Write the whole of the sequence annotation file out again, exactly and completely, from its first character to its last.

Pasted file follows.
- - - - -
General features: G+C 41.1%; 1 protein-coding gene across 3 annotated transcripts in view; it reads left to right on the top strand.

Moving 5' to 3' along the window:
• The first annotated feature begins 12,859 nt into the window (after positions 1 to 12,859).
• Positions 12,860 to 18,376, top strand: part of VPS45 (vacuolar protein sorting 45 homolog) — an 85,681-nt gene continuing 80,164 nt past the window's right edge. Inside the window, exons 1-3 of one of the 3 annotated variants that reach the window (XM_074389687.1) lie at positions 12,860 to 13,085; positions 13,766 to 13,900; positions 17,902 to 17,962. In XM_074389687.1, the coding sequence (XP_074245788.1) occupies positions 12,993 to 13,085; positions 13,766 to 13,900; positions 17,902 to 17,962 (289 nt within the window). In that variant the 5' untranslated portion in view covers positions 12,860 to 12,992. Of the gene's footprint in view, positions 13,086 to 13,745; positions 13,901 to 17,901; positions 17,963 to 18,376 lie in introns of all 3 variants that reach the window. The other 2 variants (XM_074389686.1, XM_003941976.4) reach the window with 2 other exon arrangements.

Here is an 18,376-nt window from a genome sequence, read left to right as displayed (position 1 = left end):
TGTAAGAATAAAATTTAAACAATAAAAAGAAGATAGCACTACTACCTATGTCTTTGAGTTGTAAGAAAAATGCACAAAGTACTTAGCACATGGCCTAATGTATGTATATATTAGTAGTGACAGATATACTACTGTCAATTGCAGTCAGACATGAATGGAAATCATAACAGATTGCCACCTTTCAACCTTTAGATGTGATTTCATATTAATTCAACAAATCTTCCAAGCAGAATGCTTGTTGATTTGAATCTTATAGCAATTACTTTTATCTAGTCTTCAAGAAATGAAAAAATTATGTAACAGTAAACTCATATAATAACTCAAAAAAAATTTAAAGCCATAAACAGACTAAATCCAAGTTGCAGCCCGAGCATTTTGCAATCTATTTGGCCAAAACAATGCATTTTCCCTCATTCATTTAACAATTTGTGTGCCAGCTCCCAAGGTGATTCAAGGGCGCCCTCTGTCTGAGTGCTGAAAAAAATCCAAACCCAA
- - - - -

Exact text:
General features: G+C 41.1%; 1 protein-coding gene across 3 annotated transcripts in view; it reads left to right on the top strand.

Moving 5' to 3' along the window:
• The first annotated feature begins 12,859 nt into the window (after positions 1 to 12,859).
• Positions 12,860 to 18,376, top strand: part of VPS45 (vacuolar protein sorting 45 homolog) — an 85,681-nt gene continuing 80,164 nt past the window's right edge. Inside the window, exons 1-3 of one of the 3 annotated variants that reach the window (XM_074389687.1) lie at positions 12,860 to 13,085; positions 13,766 to 13,900; positions 17,902 to 17,962. In XM_074389687.1, the coding sequence (XP_074245788.1) occupies positions 12,993 to 13,085; positions 13,766 to 13,900; positions 17,902 to 17,962 (289 nt within the window). In that variant the 5' untranslated portion in view covers positions 12,860 to 12,992. Of the gene's footprint in view, positions 13,086 to 13,745; positions 13,901 to 17,901; positions 17,963 to 18,376 lie in introns of all 3 variants that reach the window. The other 2 variants (XM_074389686.1, XM_003941976.4) reach the window with 2 other exon arrangements.

Here is an 18,376-nt window from a genome sequence, read left to right as displayed (position 1 = left end):
TGTAAGAATAAAATTTAAACAATAAAAAGAAGATAGCACTACTACCTATGTCTTTGAGTTGTAAGAAAAATGCACAAAGTACTTAGCACATGGCCTAATGTATGTATATATTAGTAGTGACAGATATACTACTGTCAATTGCAGTCAGACATGAATGGAAATCATAACAGATTGCCACCTTTCAACCTTTAGATGTGATTTCATATTAATTCAACAAATCTTCCAAGCAGAATGCTTGTTGATTTGAATCTTATAGCAATTACTTTTATCTAGTCTTCAAGAAATGAAAAAATTATGTAACAGTAAACTCATATAATAACTCAAAAAAAATTTAAAGCCATAAACAGACTAAATCCAAGTTGCAGCCCGAGCATTTTGCAATCTATTTGGCCAAAACAATGCATTTTCCCTCATTCATTTAACAATTTGTGTGCCAGCTCCCAAGGTGATTCAAGGGCGCCCTCTGTCTGAGTGCTGAAAAAAATCCAAACCCAA